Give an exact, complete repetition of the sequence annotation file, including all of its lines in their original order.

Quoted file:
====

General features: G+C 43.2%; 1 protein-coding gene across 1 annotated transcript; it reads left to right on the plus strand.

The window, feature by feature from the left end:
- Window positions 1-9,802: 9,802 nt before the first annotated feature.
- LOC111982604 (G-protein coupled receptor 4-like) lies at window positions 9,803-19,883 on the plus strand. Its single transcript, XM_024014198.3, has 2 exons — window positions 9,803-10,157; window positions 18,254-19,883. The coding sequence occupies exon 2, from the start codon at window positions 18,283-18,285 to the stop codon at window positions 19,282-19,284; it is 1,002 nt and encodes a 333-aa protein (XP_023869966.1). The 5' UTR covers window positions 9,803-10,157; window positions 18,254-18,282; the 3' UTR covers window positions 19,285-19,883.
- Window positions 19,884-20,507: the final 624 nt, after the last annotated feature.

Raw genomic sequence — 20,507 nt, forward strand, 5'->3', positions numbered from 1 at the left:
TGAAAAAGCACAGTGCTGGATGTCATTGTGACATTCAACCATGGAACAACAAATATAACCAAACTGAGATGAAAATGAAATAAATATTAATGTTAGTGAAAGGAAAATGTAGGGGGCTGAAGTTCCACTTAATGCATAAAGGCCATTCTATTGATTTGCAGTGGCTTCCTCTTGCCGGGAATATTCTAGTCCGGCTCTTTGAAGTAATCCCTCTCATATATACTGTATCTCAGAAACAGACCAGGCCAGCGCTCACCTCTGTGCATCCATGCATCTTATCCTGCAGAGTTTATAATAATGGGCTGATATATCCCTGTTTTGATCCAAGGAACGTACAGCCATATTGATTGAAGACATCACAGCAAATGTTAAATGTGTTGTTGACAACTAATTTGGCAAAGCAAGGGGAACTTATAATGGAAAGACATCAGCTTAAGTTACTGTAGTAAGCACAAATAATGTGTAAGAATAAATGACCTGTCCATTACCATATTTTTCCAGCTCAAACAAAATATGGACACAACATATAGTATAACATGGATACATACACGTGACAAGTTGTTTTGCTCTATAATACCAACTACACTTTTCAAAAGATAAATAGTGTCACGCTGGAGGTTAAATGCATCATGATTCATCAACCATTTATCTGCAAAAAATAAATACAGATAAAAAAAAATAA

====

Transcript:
General features: G+C 43.2%; 1 protein-coding gene across 1 annotated transcript; it reads left to right on the plus strand.

The window, feature by feature from the left end:
- Window positions 1-9,802: 9,802 nt before the first annotated feature.
- LOC111982604 (G-protein coupled receptor 4-like) lies at window positions 9,803-19,883 on the plus strand. Its single transcript, XM_024014198.3, has 2 exons — window positions 9,803-10,157; window positions 18,254-19,883. The coding sequence occupies exon 2, from the start codon at window positions 18,283-18,285 to the stop codon at window positions 19,282-19,284; it is 1,002 nt and encodes a 333-aa protein (XP_023869966.1). The 5' UTR covers window positions 9,803-10,157; window positions 18,254-18,282; the 3' UTR covers window positions 19,285-19,883.
- Window positions 19,884-20,507: the final 624 nt, after the last annotated feature.

Raw genomic sequence — 20,507 nt, forward strand, 5'->3', positions numbered from 1 at the left:
TGAAAAAGCACAGTGCTGGATGTCATTGTGACATTCAACCATGGAACAACAAATATAACCAAACTGAGATGAAAATGAAATAAATATTAATGTTAGTGAAAGGAAAATGTAGGGGGCTGAAGTTCCACTTAATGCATAAAGGCCATTCTATTGATTTGCAGTGGCTTCCTCTTGCCGGGAATATTCTAGTCCGGCTCTTTGAAGTAATCCCTCTCATATATACTGTATCTCAGAAACAGACCAGGCCAGCGCTCACCTCTGTGCATCCATGCATCTTATCCTGCAGAGTTTATAATAATGGGCTGATATATCCCTGTTTTGATCCAAGGAACGTACAGCCATATTGATTGAAGACATCACAGCAAATGTTAAATGTGTTGTTGACAACTAATTTGGCAAAGCAAGGGGAACTTATAATGGAAAGACATCAGCTTAAGTTACTGTAGTAAGCACAAATAATGTGTAAGAATAAATGACCTGTCCATTACCATATTTTTCCAGCTCAAACAAAATATGGACACAACATATAGTATAACATGGATACATACACGTGACAAGTTGTTTTGCTCTATAATACCAACTACACTTTTCAAAAGATAAATAGTGTCACGCTGGAGGTTAAATGCATCATGATTCATCAACCATTTATCTGCAAAAAATAAATACAGATAAAAAAAAATAA